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Restrictions on public lands drive the need for federal funding

SHARE Restrictions on public lands drive the need for federal funding
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Charles Emery walks his dog Wyatt on the Bonneville Shoreline Trail before going onto Bureau of Land Management land near the mouth of Little Cottonwood Canyon in Cottonwood Heights on Friday, Feb. 21, 2020.

Kristin Murphy, Deseret News

America’s national parks, forests and other federal lands meet the needs of all 330 million citizens in some way. Our public lands supply energy and mineral sources for the 21st century economy, serve as habitat for endangered species, house critical fresh water supplies, and take in tens of millions of recreationers and sportsmen each year. However, our federal public lands system’s greatest impact is undoubtedly on the health and well-being of surrounding gateway communities.

Public lands counties know firsthand the various tradeoffs of having large tracts of federal lands within our jurisdictions. Management and budgetary decisions made by Congress and cabinet agencies have direct consequences for counties in Utah and other western states. When restrictions are placed on mineral development, timber harvests or grazing on public lands, communities and local governments are hardest hit with the economic and social consequences. Southern Utah counties experienced this in the past few decades with national monument proclamations that are currently being scaled back by the Trump administration.

Additionally, restrictive land designations limit the amount of wildfire fuel reduction work that can be conducted. Curbs on mechanical thinning, timber harvests and controlled burns often leave these areas prone to wildfires. The increased severity of wildfires and longer fire seasons have forced all levels of government, including counties, to shift an increasing share of our resources toward mitigation and response efforts. 

Further adding to the budgetary strain of public lands counties, we are unable to tax federal lands. This leaves counties without the significant and steady revenues that might be otherwise be produced, including large amounts of property tax. To help remedy this, Congress passed the Payments In-Lieu of Taxes Act in 1976. PILT payments support mandated services in over 1,900 counties in 49 states, including emergency response, transportation and infrastructure maintenance, law enforcement, education and health care.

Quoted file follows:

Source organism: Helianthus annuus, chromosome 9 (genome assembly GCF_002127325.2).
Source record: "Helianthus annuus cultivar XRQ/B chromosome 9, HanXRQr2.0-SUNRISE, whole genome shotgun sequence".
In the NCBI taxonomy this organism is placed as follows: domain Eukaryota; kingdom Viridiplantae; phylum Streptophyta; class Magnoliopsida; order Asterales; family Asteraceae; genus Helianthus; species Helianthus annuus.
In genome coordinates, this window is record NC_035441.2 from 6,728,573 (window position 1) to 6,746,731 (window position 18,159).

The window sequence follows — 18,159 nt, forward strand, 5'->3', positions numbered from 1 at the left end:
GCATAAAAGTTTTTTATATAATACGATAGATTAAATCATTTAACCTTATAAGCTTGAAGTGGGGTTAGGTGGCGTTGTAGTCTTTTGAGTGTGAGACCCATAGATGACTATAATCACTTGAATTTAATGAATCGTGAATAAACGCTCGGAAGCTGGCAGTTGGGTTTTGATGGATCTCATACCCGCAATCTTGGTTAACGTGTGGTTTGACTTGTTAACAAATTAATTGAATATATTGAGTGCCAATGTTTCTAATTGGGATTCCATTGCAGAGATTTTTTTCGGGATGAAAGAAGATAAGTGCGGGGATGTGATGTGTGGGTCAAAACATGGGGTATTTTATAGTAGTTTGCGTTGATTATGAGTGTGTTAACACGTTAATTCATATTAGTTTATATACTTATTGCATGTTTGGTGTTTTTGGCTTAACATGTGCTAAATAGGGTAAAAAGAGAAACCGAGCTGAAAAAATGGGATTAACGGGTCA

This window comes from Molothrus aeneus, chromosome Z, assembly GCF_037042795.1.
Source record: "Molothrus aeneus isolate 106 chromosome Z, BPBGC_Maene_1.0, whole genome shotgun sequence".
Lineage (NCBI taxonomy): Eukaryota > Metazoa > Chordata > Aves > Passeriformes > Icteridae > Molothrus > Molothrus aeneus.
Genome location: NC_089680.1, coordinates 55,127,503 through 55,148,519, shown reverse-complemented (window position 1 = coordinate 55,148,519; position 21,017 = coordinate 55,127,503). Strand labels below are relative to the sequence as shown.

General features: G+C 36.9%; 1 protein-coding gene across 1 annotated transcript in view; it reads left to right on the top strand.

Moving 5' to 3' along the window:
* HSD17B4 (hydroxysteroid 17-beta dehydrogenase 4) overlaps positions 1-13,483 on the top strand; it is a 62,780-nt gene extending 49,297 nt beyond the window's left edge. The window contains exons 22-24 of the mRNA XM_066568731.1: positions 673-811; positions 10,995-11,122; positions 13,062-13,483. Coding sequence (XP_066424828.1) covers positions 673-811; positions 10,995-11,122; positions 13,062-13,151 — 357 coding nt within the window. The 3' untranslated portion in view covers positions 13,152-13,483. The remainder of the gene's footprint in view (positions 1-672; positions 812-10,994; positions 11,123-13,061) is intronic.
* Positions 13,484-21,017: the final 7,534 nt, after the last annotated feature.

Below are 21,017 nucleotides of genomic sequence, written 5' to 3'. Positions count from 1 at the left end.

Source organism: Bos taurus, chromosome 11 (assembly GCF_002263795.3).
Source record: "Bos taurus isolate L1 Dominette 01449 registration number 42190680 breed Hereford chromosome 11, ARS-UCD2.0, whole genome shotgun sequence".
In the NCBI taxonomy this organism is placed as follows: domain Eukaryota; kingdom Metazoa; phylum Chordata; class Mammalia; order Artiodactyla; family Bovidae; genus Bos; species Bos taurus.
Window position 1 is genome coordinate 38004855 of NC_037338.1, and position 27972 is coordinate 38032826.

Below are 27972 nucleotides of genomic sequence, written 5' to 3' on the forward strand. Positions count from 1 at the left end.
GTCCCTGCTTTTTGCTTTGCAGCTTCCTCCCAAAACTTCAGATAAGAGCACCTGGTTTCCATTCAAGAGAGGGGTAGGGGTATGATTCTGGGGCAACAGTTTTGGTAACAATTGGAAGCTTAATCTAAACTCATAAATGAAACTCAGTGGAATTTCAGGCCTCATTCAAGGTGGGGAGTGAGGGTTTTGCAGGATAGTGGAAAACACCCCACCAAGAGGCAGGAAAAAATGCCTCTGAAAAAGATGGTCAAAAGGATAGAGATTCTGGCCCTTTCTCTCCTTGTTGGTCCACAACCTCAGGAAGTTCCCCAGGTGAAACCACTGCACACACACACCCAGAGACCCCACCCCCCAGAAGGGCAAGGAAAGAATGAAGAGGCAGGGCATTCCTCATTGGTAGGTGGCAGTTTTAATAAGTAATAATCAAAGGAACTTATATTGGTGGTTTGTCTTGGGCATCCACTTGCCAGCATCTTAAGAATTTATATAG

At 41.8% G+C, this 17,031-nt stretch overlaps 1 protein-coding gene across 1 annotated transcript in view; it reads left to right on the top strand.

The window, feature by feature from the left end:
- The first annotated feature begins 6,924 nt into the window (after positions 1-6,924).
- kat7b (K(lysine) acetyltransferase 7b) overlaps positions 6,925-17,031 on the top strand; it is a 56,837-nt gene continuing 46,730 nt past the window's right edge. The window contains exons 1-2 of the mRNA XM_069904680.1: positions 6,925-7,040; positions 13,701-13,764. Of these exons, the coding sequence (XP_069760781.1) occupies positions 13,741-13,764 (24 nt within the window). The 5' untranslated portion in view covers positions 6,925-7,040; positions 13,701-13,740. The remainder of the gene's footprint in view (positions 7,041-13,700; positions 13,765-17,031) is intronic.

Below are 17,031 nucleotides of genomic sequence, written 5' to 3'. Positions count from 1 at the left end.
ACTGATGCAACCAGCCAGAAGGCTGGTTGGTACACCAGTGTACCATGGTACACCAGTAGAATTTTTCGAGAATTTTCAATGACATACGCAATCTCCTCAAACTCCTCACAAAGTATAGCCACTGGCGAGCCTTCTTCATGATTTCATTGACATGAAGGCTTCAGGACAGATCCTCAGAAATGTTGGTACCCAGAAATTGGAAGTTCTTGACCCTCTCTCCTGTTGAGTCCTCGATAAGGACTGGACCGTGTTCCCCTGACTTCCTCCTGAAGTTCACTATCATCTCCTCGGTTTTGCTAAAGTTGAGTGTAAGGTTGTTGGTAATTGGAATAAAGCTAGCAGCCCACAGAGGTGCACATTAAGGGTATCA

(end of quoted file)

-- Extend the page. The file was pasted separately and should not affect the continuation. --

Nearly 78% of Beaver County is PILT-eligible land. This year, the U.S. Department of the Interior paid Beaver County $1,033,257 for the nearly 1.3 million acres of PILT entitlement land within our county. Overall, PILT accounts for approximately 10% of our county’s annual budget, and is used for a litany of services including bridge and road maintenance, fire protection and other emergency services for residents and visitors to federal lands. 

Another federal lands payment program, Secure Rural Schools, was established by Congress in 2000. SRS is administered by the U.S. Forest Service and the Bureau of Land Management and provides aid to rural counties and school districts affected by the decline in revenue from timber harvests on federal lands. In March 2020, Beaver County received $166,000 from SRS. These funds are used for county roads, education and various forest and watershed conservation projects, including road and trail maintenance and wildfire fuel reduction on federal forestlands. In 2016, the last time the authorization for SRS lapsed, federal revenues to national forest counties decreased by over 80% on average nationwide.

PILT and SRS are important pillars of federal support for county governments and our efforts to provide needed services in our communities, including on federal public lands. Congress not only must fully fund public lands payments in FY 2021, but also show a firm commitment to local governments by finding long-term solutions for these programs to compensate counties in a fair, equitable manner. 

Federal land management agencies have taken on the responsibility of owning large swaths of lands throughout the West. We therefore need a strong and reliable federal partner to provide budgetary certainty and stability for the nation’s counties, especially those counties with restrictions on the use of nearby public lands that limit economic potential. It is imperative for the federal government to support public lands counties through the PILT and SRS programs in fiscal year 2021 and in the long-term.  

Mark Whitney is a Beaver County commissioner. He serves as First Vice President of the Western Interstate Region of the National Association of Counties.